To honour small business week in mid-October, I’m saluting those newish storefront businesses in the Beach and Leslieville that have cultivated super niche products.
Take Pia Fox, a former biz consultant turned retail entrepreneur who has recently opened the third and only Toronto location of her burgeoning retail empire, Urban Cotton Company, right here in the Beach.
I say burgeoning because more have opened since then and by the end of November there’ll be 21 stores in southern Ontario. Not bad for a company that launched its very first store (in the Niagara Falls Fallsview Casino to boot) a mere six months ago.
As Pia put it to me one afternoon in the new Beach locale (in the former digs of Cotton Ginny, a store whose fashions are somewhat similar in my books), the company mantra is to provide casual, comfy ladies’ fashions that wash and wear well and will last a few seasons.
There’s no attempt to be trendy here: in her mid-50s, Pia says she saw a niche opportunity catering to women of her age group, but also to women a good 20 years on either side of 50.
Most of the clothing, a selection of separates for women sized 4-24, isn’t really my style, though I like the fact that pieces are designed locally by Krista Love and made with mostly natural fibres like cotton and silk. Prices are good, from $15-$125.
My picks: Cotton blend sweaters under $50 that are so fine they feel like cashmere. (Full disclosure: Pia gives me a super soft rayon slouchy bolero in a brilliant blue when I admire it).
The slub cotton tees with three-quarter sleeves, a slight A-line and delicate beadwork, $44.95, are pretty and would suit any body type, while the tummy control jeans with control band in the front, $64.95, are popular with yummy mummies I bet. Yoga wear coming soon.
2064 Queen St. East, 416-686-6326
Meanwhile in Leslieville I finally get a chance to drop into Holy Cow, a colour emporium of art, decorative accessories and home accents from Asia, India and more — over 20 countries are represented here, I’m told.
I admit it: when the shop opened a year ago I saw the brightly painted metal animal figures in the window and thought: junky.
My bad. I’ve since learned not to judge a shopping book but its cover, ’cos this shop couldn’t be more neat.
Owner and former restaurateur and cookbook author Aristedes Pasparakis, known as Aristedes, graciously shows me around the shop and educates me on some of the products he and his partner, Rosedale retailer and clothing designer Alexia von Beck, have amassed in their worldwide travels.
Gorgeous marble slab table tops with stone overlay that can be outfitted on a variety of wood or wrought iron bases start at $1,000. Huge wooden cows Aristedes has designed and painted with a colourful hand and sense of humour — there’s the pink and gold Gay Pride cow and a Marilyn Monroe cow with blue eye shadow and bright red lips — go for about $1,500.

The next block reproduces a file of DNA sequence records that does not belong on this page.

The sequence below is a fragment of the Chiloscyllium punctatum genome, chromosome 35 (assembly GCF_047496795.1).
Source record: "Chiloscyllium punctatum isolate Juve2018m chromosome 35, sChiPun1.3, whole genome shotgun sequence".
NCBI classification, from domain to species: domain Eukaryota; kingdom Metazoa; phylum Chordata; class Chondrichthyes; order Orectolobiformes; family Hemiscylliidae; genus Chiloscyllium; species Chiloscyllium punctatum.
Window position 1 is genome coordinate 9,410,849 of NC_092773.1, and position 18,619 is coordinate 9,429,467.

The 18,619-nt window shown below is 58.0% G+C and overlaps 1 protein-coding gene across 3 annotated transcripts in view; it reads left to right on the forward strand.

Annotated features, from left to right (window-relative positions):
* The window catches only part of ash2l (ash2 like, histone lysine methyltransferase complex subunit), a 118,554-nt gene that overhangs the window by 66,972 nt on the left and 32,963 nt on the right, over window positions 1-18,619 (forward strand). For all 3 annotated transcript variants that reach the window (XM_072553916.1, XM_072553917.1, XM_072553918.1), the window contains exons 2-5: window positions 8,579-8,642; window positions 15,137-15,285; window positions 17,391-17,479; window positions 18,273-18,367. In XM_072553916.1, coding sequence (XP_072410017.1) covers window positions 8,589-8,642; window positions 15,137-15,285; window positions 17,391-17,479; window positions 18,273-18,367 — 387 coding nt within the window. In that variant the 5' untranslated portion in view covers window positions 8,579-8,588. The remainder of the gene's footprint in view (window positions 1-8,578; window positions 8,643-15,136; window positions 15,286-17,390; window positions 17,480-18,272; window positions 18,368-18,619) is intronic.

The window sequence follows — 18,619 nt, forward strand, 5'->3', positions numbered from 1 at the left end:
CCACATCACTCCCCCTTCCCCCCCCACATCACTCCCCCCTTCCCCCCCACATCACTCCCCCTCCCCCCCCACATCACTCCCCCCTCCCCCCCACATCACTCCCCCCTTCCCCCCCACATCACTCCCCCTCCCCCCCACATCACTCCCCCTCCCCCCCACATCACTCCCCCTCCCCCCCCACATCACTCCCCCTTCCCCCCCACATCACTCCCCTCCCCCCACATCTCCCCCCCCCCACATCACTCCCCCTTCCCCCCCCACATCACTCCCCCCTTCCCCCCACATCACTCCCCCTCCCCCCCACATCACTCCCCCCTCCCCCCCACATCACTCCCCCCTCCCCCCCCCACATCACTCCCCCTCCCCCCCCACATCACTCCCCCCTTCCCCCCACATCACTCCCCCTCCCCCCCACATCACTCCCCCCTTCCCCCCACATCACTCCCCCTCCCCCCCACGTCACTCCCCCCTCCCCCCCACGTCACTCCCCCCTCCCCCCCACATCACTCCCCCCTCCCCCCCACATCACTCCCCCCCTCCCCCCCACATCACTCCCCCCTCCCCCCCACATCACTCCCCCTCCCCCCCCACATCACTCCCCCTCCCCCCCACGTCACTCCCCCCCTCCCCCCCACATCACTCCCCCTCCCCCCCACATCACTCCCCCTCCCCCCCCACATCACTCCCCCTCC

And those colourful metal animal figurines for the garden or the home happen to be Aristedes’ signature pieces, for shame Kelly. He designs them himself and upon closer inspection they’re wonderfully whimsical.
The large Buddha statues, both new and antique, are stunning, and they’re not the fat Buddhas you see everywhere (Aristedes calls these ones obscene) but rather tall beautiful wooden or sitting marble ones with beautiful hand postures.
There is such a thing as an ugly Buddha, I’m told, so even though I ooh and ahh over the worn antique one in the window (for $2,500 if memory serves), Aristedes says age doesn’t matter when it comes to Buddhas: it’s all about how pretty they are.
Look for framed antique prints from the Kama Sutra, averaging about $200 each and hidden behind a curtain, and Turkish “magic towels”, $49 each, which Aristedes swears will forever turn you from fluffy bath towels.
A second location, in the former space of All … Most Antiques at 1114 Queen East on the upper level, is in the works and will stock the larger decorative pieces.
1100 Queen St. East 416-778-6555 www.holycowmarket.com
Across the street I’m thrilled to see Greg Perras’ new store, Highway 11, is open and Perras is back in the retail game.
After selling his successful Ethel store about a year ago, Perras went back to school and apparently hated it. He’s risen from the retail ashes, so to speak, and returned with a nifty vintage décor concept.
In the space formerly occupied by Winkel, another fave I miss heaps since owner Kari Measham closed to focus on other pursuits, Highway 11 pays homage to its retail precursor with its homey vibe and reverence for semi-gaudy decorative accessories. Except here the look is Canadiana cabin chic meets western tchotchka heaven.
The place is so cozy I almost expect to see a fireplace raging in a corner casting a welcoming glow over the westernesque books and comics artfully arranged over vintage and refurbished wood tables — but wait, there is a 1960s metal acorn faux fireplace that just sold for $450.
Fun finds: unusual vintage lamps, like the 1940s impala lamp with new shade, $225, that I eyeballed, and a vintage (cow) skull lamp, $280, that’s both freakish and funky.
1107 Queen St. East 416-466-6960
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